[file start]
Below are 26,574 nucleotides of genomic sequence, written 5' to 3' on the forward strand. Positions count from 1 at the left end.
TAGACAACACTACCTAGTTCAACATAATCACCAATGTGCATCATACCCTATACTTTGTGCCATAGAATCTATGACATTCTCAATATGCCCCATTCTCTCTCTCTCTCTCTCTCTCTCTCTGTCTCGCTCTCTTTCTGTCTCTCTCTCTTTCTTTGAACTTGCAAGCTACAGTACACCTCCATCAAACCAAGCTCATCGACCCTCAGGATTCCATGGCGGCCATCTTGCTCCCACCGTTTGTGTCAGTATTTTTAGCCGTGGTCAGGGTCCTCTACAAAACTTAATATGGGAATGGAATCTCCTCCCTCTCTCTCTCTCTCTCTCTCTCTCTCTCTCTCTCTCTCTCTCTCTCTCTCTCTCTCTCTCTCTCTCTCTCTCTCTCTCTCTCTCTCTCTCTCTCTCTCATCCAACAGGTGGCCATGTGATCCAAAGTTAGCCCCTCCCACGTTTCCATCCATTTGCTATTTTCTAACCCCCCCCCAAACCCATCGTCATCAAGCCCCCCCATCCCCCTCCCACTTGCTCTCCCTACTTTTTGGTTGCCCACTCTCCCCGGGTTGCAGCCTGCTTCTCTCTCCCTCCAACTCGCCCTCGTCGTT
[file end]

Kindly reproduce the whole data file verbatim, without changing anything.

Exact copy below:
Below are 26,574 nucleotides of genomic sequence, written 5' to 3' on the forward strand. Positions count from 1 at the left end.
TAGACAACACTACCTAGTTCAACATAATCACCAATGTGCATCATACCCTATACTTTGTGCCATAGAATCTATGACATTCTCAATATGCCCCATTCTCTCTCTCTCTCTCTCTCTCTCTCTGTCTCGCTCTCTTTCTGTCTCTCTCTCTTTCTTTGAACTTGCAAGCTACAGTACACCTCCATCAAACCAAGCTCATCGACCCTCAGGATTCCATGGCGGCCATCTTGCTCCCACCGTTTGTGTCAGTATTTTTAGCCGTGGTCAGGGTCCTCTACAAAACTTAATATGGGAATGGAATCTCCTCCCTCTCTCTCTCTCTCTCTCTCTCTCTCTCTCTCTCTCTCTCTCTCTCTCTCTCTCTCTCTCTCTCTCTCTCTCTCTCTCTCTCTCTCTCTCTCTCTCTCATCCAACAGGTGGCCATGTGATCCAAAGTTAGCCCCTCCCACGTTTCCATCCATTTGCTATTTTCTAACCCCCCCCCAAACCCATCGTCATCAAGCCCCCCCATCCCCCTCCCACTTGCTCTCCCTACTTTTTGGTTGCCCACTCTCCCCGGGTTGCAGCCTGCTTCTCTCTCCCTCCAACTCGCCCTCGTCGTT